The student news site of Wilmington Friends School

The Whittier Miscellany

The student news site of Wilmington Friends School

The Whittier Miscellany

The student news site of Wilmington Friends School

The Whittier Miscellany

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Injury Crisis: Why your favorite players keep getting hurt

It is no secret that football is a dangerous and challenging sport. People running full speed, and crashing into one another is bound to cause injuries somewhere along the line. Injuries only appear more common as you climb the ladder of skill from high school to college and the NFL. Everyone that has played organized football would agree that more often than not, they are hurt in some way. First lets establish that there’s a big difference between being “hurt” and being injured. Being hurt simply means an athlete is dealing with some sort of pain that they can play through, an injury however is something that takes them out of playing entirely because they are physically unable to do so. Injuries all have different severities, and historically the worst injuries, wether they be season or even career-ending, are mostly freak accidents. The most common season-ending injuries in the NFL are torn ligaments and tendons like the ACL or Achilles. Most of the time a torn ACL or Achilles tendon happens by doing a “routine cut” or movement that seems normal, but your leg bends in just the right way to tear. These injuries are not casual accidents that happen randomly, so why do they feel so common this NFL season? 

There are a few main reasons that stand out as to what causes major injuries. Firstly, artificial turf fields are notorious for being harsh on the body. JC Tretter, former Cleveland Browns offensive lineman and NFL Players’ Association President weighed his opinion on grass vs. turf fields. “Grass will eventually give, which often releases the cleat before reaching an injurious load. On synthetic surfaces, there is less give, meaning our feet, ankles, and knees absorb the force, which makes injury more likely to follow.” Seventeen of Thirty two different NFL teams use artificial turf fields in their stadiums. That’s half of the NFL putting their players at higher risk for injury. You might be wondering, why would the NFL put their players at a higher risk?  The answer is simple, money. Turf fields are much easier to maintain, therefore teams don’t have to worry about paying for a big grounds crew. The NFL made 18 billion dollars in 2022, there is no reason to penny-pinch regarding player safety. Let’s be real, f it weren’t for the players on the field, the NFL wouldn’t be making billions of dollars in the first place.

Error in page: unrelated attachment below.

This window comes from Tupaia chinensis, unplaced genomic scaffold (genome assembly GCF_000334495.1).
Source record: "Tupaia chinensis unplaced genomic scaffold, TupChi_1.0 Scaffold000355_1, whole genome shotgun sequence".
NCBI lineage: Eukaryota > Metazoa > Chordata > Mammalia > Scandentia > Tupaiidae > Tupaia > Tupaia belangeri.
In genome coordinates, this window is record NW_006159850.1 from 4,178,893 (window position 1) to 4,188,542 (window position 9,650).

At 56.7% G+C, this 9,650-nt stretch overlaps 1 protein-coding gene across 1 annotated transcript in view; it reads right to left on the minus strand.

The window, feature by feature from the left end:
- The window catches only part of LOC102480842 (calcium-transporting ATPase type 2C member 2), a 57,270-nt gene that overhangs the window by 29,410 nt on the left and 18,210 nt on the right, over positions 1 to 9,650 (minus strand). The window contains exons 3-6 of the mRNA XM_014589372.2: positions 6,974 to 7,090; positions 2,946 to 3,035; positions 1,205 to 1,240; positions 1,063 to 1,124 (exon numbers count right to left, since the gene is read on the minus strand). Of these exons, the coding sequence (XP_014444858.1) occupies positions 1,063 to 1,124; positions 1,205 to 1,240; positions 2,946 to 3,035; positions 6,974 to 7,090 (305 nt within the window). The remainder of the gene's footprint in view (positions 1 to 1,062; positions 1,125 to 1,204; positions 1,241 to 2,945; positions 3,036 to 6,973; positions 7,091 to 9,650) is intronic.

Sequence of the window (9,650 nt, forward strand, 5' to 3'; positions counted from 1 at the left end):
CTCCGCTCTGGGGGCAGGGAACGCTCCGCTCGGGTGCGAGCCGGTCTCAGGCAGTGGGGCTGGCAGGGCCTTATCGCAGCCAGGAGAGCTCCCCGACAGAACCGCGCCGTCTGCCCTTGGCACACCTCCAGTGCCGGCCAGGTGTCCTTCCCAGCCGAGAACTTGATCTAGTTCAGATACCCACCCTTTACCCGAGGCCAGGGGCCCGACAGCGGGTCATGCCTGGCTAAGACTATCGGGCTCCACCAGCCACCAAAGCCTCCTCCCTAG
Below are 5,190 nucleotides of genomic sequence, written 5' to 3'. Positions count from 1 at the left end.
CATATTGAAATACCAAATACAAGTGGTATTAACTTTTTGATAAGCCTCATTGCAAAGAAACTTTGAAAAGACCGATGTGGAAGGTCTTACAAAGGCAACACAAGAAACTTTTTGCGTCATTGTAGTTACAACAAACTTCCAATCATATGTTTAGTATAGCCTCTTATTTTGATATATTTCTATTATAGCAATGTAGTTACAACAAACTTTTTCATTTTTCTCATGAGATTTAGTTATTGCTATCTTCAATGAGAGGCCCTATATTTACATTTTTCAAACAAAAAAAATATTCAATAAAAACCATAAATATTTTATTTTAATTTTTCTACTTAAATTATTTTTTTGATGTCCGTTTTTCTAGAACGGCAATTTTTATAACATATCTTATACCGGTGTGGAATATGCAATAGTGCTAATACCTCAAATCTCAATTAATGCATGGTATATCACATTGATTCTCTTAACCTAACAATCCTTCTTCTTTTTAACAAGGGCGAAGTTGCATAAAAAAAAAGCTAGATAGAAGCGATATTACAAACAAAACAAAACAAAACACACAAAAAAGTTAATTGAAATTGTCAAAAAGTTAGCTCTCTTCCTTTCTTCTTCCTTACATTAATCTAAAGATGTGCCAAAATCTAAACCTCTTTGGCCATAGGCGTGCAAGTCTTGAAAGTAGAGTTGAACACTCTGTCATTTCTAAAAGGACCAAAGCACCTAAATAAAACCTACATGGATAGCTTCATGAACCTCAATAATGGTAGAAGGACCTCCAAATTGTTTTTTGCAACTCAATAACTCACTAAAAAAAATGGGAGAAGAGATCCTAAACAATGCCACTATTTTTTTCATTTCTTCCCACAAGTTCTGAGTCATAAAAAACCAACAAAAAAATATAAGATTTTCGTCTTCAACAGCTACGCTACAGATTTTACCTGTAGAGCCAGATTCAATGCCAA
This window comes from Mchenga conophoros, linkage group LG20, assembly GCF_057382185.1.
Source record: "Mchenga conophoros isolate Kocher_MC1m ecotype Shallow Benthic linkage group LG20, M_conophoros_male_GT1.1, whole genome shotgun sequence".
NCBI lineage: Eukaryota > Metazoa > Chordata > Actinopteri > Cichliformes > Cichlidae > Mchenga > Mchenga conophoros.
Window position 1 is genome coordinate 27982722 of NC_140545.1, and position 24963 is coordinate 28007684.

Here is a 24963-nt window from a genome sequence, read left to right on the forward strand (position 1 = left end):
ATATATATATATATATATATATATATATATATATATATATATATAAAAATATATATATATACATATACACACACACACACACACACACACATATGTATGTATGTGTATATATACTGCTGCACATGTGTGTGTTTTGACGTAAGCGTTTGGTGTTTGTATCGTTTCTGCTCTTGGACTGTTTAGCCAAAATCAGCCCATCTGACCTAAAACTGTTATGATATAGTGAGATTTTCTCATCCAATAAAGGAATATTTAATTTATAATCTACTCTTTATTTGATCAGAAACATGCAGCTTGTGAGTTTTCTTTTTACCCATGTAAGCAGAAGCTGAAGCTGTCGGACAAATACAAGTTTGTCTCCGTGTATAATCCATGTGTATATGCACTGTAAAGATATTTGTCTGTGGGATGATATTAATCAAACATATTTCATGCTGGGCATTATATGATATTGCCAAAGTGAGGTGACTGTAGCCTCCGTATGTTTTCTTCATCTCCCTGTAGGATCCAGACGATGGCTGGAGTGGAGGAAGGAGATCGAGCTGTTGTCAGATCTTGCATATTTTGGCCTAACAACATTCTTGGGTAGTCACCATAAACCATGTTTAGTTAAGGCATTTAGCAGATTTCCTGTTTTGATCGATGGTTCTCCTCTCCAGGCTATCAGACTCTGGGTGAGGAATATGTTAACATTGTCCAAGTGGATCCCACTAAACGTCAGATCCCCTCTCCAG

The second reason for major injuries is how players are coached. NFL players are physically larger compared to their counterparts from 30 – 40 years ago. The average offensive lineman is 300 pounds in today’s NFL. Running backs like Nick Chubb and Derrick Henry are nearly impossible to tackle for a smaller safety or cornerback. So what do these coaches do? They teach their players to tackle low and cut at the opponent’s legs. The glaring issue with cutting at someone’s legs is that this can cause either major injuries that end a player’s season, or more minor injuries that never go away and eventually force a player to retire. This is clearly seen with Browns running back Nick Chubb’s knee being bent completely backward after Steelers safety Minkah Fitzpatrick hit it with his helmet while tackling him. This is in no way Fitzpatrick’s fault, but these gruesome injuries are a byproduct of NFL players getting bigger, stronger, and tougher to tackle. 

Finally, every NFL player was great in high school and college, and many of them even played pee-wee football too. This means that most of these guys have played football for 15+ years, and the toll that takes on your body eventually will catch up to you. “Athletes that play the same sport from a young age are more susceptible to overuse injuries,” said Wilmington Friends Athletic Trainer Noah Underwood. Players have the same intense practice and off-season training 6-7 days a week, year-round. Eventually every big hit and hard cut is going to add up and take its toll.

Football is a very physical sport, and as fun as it is to watch big hits at home on your TV, there’s a person that’s being hit like that. Over the past 10 – 15 years the NFL has been changing rules to keep players safer, and while concussions have been decreased, there is something to be said about other types of major injuries. Injuries will always be a part of football, but the NFL needs to step up and do everything it can to minimize their effect on the game, whether that be banning artificial turf fields or cutting blocking and tackling, something needs to change soon.

 

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About the Contributor
Mitchell Brenner, Staff Writer
Mitchell Brenner is a writer for the Whittier Miscellany and is in his third year writing for the newspaper. Mitchell mostly writes about news that comes up in professional sports, especially the NFL and NBA. Mitchell plays football and runs track at Wilmington Friends, which inspires his writing through his investment in sports.

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